His first match point arrived. He prayed to the heavens and, as Pat Cash mentioned in commentary, tears were in his eyes.
Dražen Petrović (pictured) was a great friend and huge influence on Ivanisevic. The NBA star tragically died in a car crash at the age of 28.
However, Rafter wasn’t done. The Aussie won the point after his opponent double-faulted. Goran won the next though and immediately set up a second match point. Again, unbelievably, he double-faulted. This was now officially torture to watch, with the pain most evident on the face of Mr. Ivanisevic Snr, who was sitting in the player’s box.
The Aussie was refusing to lose, while Ivanisevic’s power serve was suddenly inhibited by the prize at stake.
Despite Goran taking the next play on deuce to set up another championship point, it would prove not to be third time lucky for a man who was edging toward his own personal breaking point. Rafter demonstrated his class and incredible poise by calmly lobbing the ball over Goran’s bewildered head for the winner.
The panache of the shot had no business in such an incredibly intense environment, yet perfectly encapsulated the bravery of a man who had lost the same final 12 months prior and was about to do so again.
Finally, on the fourth attempt, fate arrived. On this occasion, Goran took longer between points to settle his nerves, asking the ball boy for the same balls he had just used.
Meanwhile, his father, sitting among his son’s entourage, looked like he couldn’t take much more. I couldn’t take much more and I was watching from home.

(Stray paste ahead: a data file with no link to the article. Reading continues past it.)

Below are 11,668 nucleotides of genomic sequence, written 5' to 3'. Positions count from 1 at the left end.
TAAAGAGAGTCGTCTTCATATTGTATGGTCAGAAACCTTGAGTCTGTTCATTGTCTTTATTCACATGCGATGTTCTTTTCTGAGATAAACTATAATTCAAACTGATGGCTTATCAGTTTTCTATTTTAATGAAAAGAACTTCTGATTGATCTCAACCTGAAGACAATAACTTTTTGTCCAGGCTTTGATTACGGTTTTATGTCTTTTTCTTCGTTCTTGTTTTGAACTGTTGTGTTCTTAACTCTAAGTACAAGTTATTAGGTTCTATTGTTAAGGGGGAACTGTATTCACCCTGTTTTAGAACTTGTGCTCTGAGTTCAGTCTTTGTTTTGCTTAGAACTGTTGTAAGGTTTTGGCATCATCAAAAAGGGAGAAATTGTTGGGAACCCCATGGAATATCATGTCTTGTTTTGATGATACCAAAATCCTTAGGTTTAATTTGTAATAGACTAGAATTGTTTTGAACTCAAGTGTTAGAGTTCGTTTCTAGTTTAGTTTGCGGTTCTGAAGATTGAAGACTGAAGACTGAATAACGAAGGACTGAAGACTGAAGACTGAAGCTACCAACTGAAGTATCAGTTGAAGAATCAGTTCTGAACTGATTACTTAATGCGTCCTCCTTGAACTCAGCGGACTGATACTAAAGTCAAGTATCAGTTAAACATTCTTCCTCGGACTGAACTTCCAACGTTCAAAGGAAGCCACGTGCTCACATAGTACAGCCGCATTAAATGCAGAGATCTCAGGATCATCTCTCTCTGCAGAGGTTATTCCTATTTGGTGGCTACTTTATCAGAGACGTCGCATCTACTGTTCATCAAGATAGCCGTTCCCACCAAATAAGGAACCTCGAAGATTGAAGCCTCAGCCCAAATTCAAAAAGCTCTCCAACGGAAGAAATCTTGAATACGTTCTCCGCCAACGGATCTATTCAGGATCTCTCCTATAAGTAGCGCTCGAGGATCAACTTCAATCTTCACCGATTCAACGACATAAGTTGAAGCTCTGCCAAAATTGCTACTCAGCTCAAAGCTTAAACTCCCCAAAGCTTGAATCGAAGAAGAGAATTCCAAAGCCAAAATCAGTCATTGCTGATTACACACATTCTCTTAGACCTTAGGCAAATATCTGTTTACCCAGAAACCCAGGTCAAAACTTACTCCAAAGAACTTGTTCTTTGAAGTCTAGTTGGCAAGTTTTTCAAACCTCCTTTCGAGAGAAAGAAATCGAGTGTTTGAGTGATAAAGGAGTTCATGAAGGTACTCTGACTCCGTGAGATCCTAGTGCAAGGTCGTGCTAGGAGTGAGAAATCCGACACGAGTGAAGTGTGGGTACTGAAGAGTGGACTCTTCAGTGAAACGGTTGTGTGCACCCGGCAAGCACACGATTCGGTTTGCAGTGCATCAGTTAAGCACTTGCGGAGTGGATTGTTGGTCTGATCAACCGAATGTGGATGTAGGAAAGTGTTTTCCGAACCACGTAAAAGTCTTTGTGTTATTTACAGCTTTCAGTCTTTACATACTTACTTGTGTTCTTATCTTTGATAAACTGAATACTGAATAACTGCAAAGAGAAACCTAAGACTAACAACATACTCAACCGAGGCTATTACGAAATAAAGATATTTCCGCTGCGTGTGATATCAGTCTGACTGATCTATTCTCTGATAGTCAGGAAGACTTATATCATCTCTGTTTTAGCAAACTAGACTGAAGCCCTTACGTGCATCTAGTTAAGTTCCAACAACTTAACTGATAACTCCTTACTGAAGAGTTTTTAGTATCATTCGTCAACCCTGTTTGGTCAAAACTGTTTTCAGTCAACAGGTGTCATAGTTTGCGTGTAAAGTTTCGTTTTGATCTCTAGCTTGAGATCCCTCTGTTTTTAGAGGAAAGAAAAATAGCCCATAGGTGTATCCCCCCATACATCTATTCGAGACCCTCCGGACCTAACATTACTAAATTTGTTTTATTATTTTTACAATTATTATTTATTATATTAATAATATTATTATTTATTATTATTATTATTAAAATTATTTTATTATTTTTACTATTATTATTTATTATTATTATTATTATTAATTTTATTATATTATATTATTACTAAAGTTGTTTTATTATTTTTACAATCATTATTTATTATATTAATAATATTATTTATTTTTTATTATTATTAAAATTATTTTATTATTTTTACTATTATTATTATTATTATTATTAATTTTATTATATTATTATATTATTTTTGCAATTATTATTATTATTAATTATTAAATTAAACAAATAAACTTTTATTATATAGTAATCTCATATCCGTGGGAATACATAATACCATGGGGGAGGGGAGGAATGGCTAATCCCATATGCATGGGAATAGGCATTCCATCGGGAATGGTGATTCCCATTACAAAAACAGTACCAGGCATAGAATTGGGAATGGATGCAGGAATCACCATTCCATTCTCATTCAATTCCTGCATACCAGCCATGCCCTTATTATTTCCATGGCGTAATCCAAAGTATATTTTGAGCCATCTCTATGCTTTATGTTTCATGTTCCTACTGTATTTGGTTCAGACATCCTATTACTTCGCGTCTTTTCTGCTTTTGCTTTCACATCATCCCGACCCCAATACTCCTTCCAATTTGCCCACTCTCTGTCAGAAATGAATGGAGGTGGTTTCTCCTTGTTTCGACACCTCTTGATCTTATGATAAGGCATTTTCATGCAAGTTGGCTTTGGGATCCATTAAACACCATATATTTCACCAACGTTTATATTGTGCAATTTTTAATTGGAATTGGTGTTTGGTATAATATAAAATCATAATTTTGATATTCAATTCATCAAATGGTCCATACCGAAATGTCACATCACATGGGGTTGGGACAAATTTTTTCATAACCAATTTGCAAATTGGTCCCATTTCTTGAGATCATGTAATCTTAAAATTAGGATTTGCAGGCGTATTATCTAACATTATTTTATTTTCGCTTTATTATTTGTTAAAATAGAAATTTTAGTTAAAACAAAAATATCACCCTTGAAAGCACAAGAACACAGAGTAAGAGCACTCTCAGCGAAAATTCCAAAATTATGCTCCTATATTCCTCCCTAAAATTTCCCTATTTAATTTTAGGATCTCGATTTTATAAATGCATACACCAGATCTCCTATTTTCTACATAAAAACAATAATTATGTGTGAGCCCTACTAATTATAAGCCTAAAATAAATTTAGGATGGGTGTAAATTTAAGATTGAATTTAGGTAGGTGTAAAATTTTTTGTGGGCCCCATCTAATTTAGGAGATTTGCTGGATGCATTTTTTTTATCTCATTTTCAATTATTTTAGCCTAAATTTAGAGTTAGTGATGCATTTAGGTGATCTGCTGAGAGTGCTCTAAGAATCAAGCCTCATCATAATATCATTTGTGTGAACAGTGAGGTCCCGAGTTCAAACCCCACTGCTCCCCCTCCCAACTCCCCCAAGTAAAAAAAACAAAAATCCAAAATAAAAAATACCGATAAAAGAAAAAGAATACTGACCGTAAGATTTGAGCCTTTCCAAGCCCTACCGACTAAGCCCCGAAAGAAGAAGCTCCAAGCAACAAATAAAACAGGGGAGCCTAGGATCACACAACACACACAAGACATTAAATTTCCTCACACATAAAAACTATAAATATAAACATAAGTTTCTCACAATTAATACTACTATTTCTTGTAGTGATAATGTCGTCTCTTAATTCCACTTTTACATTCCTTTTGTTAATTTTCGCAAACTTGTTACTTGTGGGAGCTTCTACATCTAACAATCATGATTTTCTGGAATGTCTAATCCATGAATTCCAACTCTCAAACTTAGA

Clip via Kuldhir Bhati
This time, Goran sent a serve down the line and Rafter could only hit the net in reply. He fell to the ground, crying. The two men shared a glorious man-hug that brought the stadium to tears. Goran ran up to the box and celebrated in the same style as Pat Cash himself when he won Wimbledon in 1987.
In Rafter’s runners-up speech, he was asked to congratulate Goran. He responded in such a wonderfully humorous manner befitting of that crazy day, “No, I don’t think I want to!”. The stadium erupted in laugher and applause.
Goran’s victory words were similarly light-hearted, before he dedicated the win to his great friend and former NBA superstar, Dražen Petrović, who tragically died in 1993 at the age of 28 in a car crash.
Clip via sakamotoryuiti
The class of both speeches was befitting of the men who spoke the words. It was such a fine day. My favourite sporting moment.